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New poles are being erected in Washington as part of Ameren’s plan to reduce outages during severe weather.

Ameren Missouri is making upgrades as part of its Smart Energy Plan. The project is intended to benefit 4,500 customers in Warren and Franklin counties.

Five business, including Mercy Hospital, also will be impacted by the change.

Crews from Ameren’s Franklin Operating Center are upgrading the overhead lines along Third Street and the riverfront area. New, stronger overhead lines with upgraded lightning-protection equipment are designed to be more resilient to severe weather and help to reduce outages.

The upgraded line projects also will increase energy capacity to meet the communities’ growing needs.

The $2.7 million project includes just over two miles of new overhead lines and 95 new, stronger utility poles. Ameren also is eliminating a line along the riverfront that is inaccessible during Missouri River flooding.

Work on the project will wrap up by the end of 2020.

Ameren Missouri’s Smart Energy Plan includes a $5.3 billion investment in more than 2,000 electric projects.

The work in Washington is taking place along Third Street, North Stafford Street, Front Street and West Main Street.

Some of the businesses that will be impacted include Mercy Data Center, WEG Transformers,  Parker Hannifin, Frick’s Meat and the Missourian Publishing Company.

Public Works Director John Nilges said the poles are a different style that allows them to be placed at the back right of way instead of the current position in the middle of the sidewalk.

City Project

Ameren has started its work along Third Street. When it finishes, the city will be ready to overlay and make improvements to Third Street. That project is set to start in 2022.

Nilges said that work, combined with the Ameren project, means Third Street is going to be a “bit of a mess for about a year or two.”

The city project includes a 2-inch overlay from Jefferson Street to Highway 47. The project also will include upgrading sidewalks to meet Americans with Disabilities Act (ADA) standards, curb and gutter work and other improvements needed.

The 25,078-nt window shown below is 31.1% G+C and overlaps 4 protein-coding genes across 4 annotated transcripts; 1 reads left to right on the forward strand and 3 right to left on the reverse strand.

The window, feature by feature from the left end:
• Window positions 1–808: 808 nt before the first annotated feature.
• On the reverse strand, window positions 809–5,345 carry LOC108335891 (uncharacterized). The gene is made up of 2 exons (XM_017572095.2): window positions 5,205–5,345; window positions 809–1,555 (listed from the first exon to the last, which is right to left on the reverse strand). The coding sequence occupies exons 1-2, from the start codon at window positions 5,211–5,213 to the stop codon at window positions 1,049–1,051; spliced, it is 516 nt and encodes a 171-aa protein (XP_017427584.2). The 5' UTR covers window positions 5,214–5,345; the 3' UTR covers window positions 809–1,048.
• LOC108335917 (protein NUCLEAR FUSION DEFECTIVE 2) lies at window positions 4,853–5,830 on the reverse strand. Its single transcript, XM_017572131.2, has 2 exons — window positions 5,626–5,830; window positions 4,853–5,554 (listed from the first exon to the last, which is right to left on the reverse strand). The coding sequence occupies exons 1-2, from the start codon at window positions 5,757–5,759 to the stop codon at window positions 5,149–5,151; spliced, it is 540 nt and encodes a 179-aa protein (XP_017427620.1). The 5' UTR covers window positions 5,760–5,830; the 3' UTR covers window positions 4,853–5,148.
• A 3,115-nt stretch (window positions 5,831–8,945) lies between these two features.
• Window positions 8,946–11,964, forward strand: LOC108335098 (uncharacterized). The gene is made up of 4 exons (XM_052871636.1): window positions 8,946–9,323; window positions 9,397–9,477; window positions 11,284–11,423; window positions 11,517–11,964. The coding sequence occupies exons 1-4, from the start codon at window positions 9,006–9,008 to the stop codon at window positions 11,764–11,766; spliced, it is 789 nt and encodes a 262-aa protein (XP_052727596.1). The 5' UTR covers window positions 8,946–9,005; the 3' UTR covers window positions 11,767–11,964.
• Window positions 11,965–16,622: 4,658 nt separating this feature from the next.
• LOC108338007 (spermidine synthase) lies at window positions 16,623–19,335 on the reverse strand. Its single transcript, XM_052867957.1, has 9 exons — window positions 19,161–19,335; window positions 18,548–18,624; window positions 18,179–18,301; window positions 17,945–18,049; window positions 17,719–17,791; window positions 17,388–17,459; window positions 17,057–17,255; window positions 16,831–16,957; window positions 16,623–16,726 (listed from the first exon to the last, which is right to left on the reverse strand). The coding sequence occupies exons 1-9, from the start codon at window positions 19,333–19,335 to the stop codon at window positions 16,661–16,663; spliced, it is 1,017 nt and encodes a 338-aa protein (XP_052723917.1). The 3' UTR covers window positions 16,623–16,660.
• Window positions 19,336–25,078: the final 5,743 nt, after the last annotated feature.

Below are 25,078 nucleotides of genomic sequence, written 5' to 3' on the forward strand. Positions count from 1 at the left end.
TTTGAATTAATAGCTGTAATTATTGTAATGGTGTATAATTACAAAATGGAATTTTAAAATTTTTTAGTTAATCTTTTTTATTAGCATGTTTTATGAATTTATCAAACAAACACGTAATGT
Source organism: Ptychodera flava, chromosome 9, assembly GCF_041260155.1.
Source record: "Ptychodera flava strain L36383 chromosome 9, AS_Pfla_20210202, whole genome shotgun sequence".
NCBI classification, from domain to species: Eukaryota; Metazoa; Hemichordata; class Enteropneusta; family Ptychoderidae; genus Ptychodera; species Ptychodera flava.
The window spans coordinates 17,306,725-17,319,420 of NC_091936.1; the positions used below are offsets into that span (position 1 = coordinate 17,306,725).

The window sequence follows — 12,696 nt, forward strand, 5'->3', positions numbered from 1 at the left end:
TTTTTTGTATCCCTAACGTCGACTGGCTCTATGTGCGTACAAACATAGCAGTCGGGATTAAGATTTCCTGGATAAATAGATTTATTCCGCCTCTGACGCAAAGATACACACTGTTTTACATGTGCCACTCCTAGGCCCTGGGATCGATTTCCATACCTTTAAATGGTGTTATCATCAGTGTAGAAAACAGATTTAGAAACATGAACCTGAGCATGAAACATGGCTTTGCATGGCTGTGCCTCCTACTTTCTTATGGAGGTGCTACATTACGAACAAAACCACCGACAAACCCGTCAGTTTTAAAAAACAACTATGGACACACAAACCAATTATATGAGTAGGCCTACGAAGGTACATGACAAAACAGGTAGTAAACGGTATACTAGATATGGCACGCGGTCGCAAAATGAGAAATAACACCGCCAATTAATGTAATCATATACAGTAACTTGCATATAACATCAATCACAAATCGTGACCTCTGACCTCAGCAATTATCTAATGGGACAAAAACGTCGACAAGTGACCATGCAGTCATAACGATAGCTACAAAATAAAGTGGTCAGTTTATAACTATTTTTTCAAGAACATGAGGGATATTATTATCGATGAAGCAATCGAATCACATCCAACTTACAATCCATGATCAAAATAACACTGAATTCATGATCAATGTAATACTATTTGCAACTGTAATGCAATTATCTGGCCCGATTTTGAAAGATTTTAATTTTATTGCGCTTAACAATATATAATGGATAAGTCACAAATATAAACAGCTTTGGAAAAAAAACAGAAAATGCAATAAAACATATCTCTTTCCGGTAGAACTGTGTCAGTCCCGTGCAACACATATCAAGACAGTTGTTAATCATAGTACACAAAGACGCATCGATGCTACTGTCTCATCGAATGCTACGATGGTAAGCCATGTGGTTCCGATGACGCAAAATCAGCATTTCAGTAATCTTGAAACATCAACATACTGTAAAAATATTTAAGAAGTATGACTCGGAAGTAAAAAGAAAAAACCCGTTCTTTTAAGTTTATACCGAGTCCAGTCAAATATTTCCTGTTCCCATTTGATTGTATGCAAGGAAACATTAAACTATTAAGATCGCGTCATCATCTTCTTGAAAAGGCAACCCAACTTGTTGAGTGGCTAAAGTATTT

The city has signed on with Cochran, Union, to help with the project. Under the deal, Cochran will be paid for design services and construction inspections during the project.

The contract will pay Cochran up to $59,963.81 for design services and up to $39,655.09 for the inspections.

Cochran was hired before the Ameren project started to help assist with that work.

Nilges said details of the city’s project are still being worked out. He said the portions of Third Street being overlaid get fairly wide at points — some sections are 42 feet wide, he said.

With the excess width, Nilges said there may be some narrowing of the road involved in the project. He said the city is looking at adjusting the sidewalks from their current position.

Moving the sidewalks also would help get them from being so close to existing property lines, he said.

According to city staff, many of the curbs and sidewalks are in poor condition and could use an upgrade. Plans for the project also include making the street more bike-friendly.

The Third Street overlay is being paid for with federal funds. The work will be funded through a federal Surface Transportation Project (STP)-Urban Program grant through the East-West Gateway Council of Governments.

The cost estimate for construction is $918,000. The federal participation will be $734,392 and the city’s share will be $183,598.